During an East Room ceremony at the White House in 1995, President Clinton announced that the United States would normalize diplomatic relations with Vietnam, standing together with Sen. John Kerry, Massachusetts Democrat, and Sen. John McCain, Arizona Republican.

But the senators, Vietnam veterans both, have been criticized since for not reacting swiftly to cases of arrests, torture and murder. An Easter 2004 crackdown, according to International Christian Concern, left more than 280 Montagnard Christians in the country dead.


It's about time that a federal law enforcement agency is publicly honored for preventing a domestic terrorist attack.

Realizing that Americans hear little of counterterrorism success in this country, partly for intelligence reasons, Congress is recognizing a group of "local heroes" - FBI agents from Buffalo, N.Y. - for their work in investigating and bringing to successful prosecution a U.S.-based terrorist cell known as the Lackawanna Six.

In the spring of 2001, agents learned, the six men from Lackawanna, N.Y., were recruited to a terrorist training camp in Afghanistan.

"The camp was directed by al-Qaida and included speeches given personally by Osama bin Laden," recalls Rep. Jack Quinn, New York Republican. "The six admitted to attending the al-Qaida training camp to learn terrorists' tactics."

As the congressman points out, the United States might never know what harm the Lackawanna Six intended to cause Americans, but considering the most recent terrorist attacks in Bali, Indonesia, and in Madrid, "We all feel safer knowing that they are behind bars."


Washington, D.C., is famous for its bountiful green parks. Perhaps one day it will be known for its bumper crops.

A new study, reports NASA headquarters in Washington, finds that warmer temperatures in "concrete jungles" like the nation's capital cause plants to stay greener longer into the year when compared with the surrounding countryside.

As the space agency explains it, urban areas with high concentrations of buildings, roads and automobiles retain heat, creating urban heat islands. These "city climates" influence growing seasons up to six miles outside a metropolis.

The study reveals that growing seasons in 70 cities in the eastern United States were about 15 days longer than in rural areas.

"If you live in a rural area and drive regularly into the city, and if you pay attention to vegetation, you will see a difference in the growing seasons in early spring and late autumn," said Xiaoyang Zhang, the NASA-funded study's lead author.

Zhang finds that for every 1.8 degree Fahrenheit rise in temperature, vegetation blooms three days earlier. Thus, the higher temperatures in cities cause plants to green-up on average seven days earlier in the spring.

Similarly, the growing season in cities lasts eight days longer in the fall than the rural areas. Straw hat, anyone?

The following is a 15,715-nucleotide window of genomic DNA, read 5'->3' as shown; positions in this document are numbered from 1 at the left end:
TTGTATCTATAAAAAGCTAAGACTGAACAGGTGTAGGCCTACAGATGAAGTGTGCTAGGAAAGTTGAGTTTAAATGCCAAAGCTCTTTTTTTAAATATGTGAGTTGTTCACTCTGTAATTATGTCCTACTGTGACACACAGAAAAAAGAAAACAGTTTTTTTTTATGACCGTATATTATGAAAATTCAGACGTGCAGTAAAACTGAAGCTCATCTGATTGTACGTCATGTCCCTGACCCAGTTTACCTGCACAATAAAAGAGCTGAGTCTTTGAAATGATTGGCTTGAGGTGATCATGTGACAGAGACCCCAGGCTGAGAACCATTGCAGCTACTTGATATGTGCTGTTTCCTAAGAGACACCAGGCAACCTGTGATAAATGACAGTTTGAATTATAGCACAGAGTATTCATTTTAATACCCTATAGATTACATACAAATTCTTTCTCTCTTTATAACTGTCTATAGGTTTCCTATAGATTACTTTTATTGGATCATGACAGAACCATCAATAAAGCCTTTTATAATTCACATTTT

Laura Ingraham has cause to celebrate.

In 10 short months, the conservative author and outspoken pundit has become the most successful woman in political talk radio.

Ingraham's morning talk show, syndicated by the Talk Radio Network, recently hit the 250-station mark (actually 257 stations, but who's counting?). She is heard in 22 of the country's top 25 markets, including Los Angeles, San Diego, Boston and New York (which helps explain why liberal activist and author Al Franken is having a difficult time signing up radio stations to air his new show).

"We are very psyched," Ingraham tells The Beltway Beat.


The photos of Democratic presidential candidate John Kerry in a baby-blue "bunny suit" at the Kennedy Space Center are causing a furor at the National Aeronautics and Space Administration.

The apolitical space agency was caught between pundits and comics making fun of the Massachusetts senator and Democratic campaign officials accusing NASA of leaking the photos.

So on Monday, according to the Web site, NASA's general counsel ordered the photos removed immediately from all NASA Web sites, citing the Hatch Act, which restricts the political activity of executive branch employees.

But later yesterday afternoon, the agency reversed itself.

All the photos of Kerry in the Orbiter Processing Facility - the ones that have drawn the comparisons to Michael Dukakis in a tank and Woody Allen in "Everything You Always Wanted to Know About Sex" - are back on the NASA site, although some photos of a political rally at the Space Center remained offline yesterday.


With the 2004 Democratic National Convention in Boston now history, attention turns to preparations for the 2004 Republican National Convention, to be held late next month at New York's Madison Square Garden.

"New program speakers have been announced, including seven members of Congress, a lieutenant governor and Miss America 2003, and each will attest to the president's character from a unique perspective," says convention CEO Bill Harris, who's gearing up for 50,000 delegates, alternates, party officials and members of the press.

The latest line-up of speakers includes Senate Majority Leader Bill Frist of Tennessee (he's chairman of the 2004 Republican platform), Sen. Elizabeth Dole of North Carolina, Sen. Rick Santorum of Pennsylvania, House Speaker J. Dennis Hastert of Illinois and 22-year-old Miss America Erika Harold.

They join speakers who include New York City Mayor Michael Bloomberg, former Mayor Rudy Giuliani, Sen. John McCain of Arizona and, last but not least, California Gov. Arnold Schwarzenegger.

The convention runs from Aug. 30 to Sept. 2.